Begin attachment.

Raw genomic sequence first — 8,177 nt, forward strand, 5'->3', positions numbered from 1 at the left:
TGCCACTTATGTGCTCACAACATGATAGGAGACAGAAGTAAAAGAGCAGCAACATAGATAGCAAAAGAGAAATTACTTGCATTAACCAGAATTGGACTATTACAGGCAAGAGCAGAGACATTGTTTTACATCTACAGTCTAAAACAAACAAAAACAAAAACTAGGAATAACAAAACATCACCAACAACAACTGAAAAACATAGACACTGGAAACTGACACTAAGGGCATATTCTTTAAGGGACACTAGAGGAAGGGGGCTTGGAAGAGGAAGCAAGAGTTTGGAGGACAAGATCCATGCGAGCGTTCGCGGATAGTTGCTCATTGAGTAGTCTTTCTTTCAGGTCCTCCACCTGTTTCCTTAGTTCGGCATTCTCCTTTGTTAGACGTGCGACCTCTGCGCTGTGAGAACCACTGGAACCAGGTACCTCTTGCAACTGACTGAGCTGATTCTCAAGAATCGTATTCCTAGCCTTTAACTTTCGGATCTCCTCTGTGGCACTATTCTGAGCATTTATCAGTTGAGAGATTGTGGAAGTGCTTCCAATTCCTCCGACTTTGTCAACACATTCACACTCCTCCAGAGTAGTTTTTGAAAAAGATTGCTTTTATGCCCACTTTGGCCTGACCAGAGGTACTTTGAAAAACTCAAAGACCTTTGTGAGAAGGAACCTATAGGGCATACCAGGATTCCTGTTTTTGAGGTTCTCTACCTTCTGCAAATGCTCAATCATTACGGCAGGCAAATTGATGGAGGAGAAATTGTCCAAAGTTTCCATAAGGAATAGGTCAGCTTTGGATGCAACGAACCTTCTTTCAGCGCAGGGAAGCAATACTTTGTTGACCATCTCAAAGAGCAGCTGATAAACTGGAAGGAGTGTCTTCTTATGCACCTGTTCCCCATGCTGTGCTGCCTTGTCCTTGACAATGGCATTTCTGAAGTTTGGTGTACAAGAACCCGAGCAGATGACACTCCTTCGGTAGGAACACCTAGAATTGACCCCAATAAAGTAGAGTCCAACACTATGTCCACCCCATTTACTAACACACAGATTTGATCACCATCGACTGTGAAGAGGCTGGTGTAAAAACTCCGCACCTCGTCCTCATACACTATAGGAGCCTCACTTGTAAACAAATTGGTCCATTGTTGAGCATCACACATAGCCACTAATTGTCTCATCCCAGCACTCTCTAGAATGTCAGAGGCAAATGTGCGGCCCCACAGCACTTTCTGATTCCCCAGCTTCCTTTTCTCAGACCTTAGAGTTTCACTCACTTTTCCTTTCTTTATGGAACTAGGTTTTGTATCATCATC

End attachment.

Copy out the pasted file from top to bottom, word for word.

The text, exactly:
Raw genomic sequence first — 8,177 nt, forward strand, 5'->3', positions numbered from 1 at the left:
TGCCACTTATGTGCTCACAACATGATAGGAGACAGAAGTAAAAGAGCAGCAACATAGATAGCAAAAGAGAAATTACTTGCATTAACCAGAATTGGACTATTACAGGCAAGAGCAGAGACATTGTTTTACATCTACAGTCTAAAACAAACAAAAACAAAAACTAGGAATAACAAAACATCACCAACAACAACTGAAAAACATAGACACTGGAAACTGACACTAAGGGCATATTCTTTAAGGGACACTAGAGGAAGGGGGCTTGGAAGAGGAAGCAAGAGTTTGGAGGACAAGATCCATGCGAGCGTTCGCGGATAGTTGCTCATTGAGTAGTCTTTCTTTCAGGTCCTCCACCTGTTTCCTTAGTTCGGCATTCTCCTTTGTTAGACGTGCGACCTCTGCGCTGTGAGAACCACTGGAACCAGGTACCTCTTGCAACTGACTGAGCTGATTCTCAAGAATCGTATTCCTAGCCTTTAACTTTCGGATCTCCTCTGTGGCACTATTCTGAGCATTTATCAGTTGAGAGATTGTGGAAGTGCTTCCAATTCCTCCGACTTTGTCAACACATTCACACTCCTCCAGAGTAGTTTTTGAAAAAGATTGCTTTTATGCCCACTTTGGCCTGACCAGAGGTACTTTGAAAAACTCAAAGACCTTTGTGAGAAGGAACCTATAGGGCATACCAGGATTCCTGTTTTTGAGGTTCTCTACCTTCTGCAAATGCTCAATCATTACGGCAGGCAAATTGATGGAGGAGAAATTGTCCAAAGTTTCCATAAGGAATAGGTCAGCTTTGGATGCAACGAACCTTCTTTCAGCGCAGGGAAGCAATACTTTGTTGACCATCTCAAAGAGCAGCTGATAAACTGGAAGGAGTGTCTTCTTATGCACCTGTTCCCCATGCTGTGCTGCCTTGTCCTTGACAATGGCATTTCTGAAGTTTGGTGTACAAGAACCCGAGCAGATGACACTCCTTCGGTAGGAACACCTAGAATTGACCCCAATAAAGTAGAGTCCAACACTATGTCCACCCCATTTACTAACACACAGATTTGATCACCATCGACTGTGAAGAGGCTGGTGTAAAAACTCCGCACCTCGTCCTCATACACTATAGGAGCCTCACTTGTAAACAAATTGGTCCATTGTTGAGCATCACACATAGCCACTAATTGTCTCATCCCAGCACTCTCTAGAATGTCAGAGGCAAATGTGCGGCCCCACAGCACTTTCTGATTCCCCAGCTTCCTTTTCTCAGACCTTAGAGTTTCACTCACTTTTCCTTTCTTTATGGAACTAGGTTTTGTATCATCATC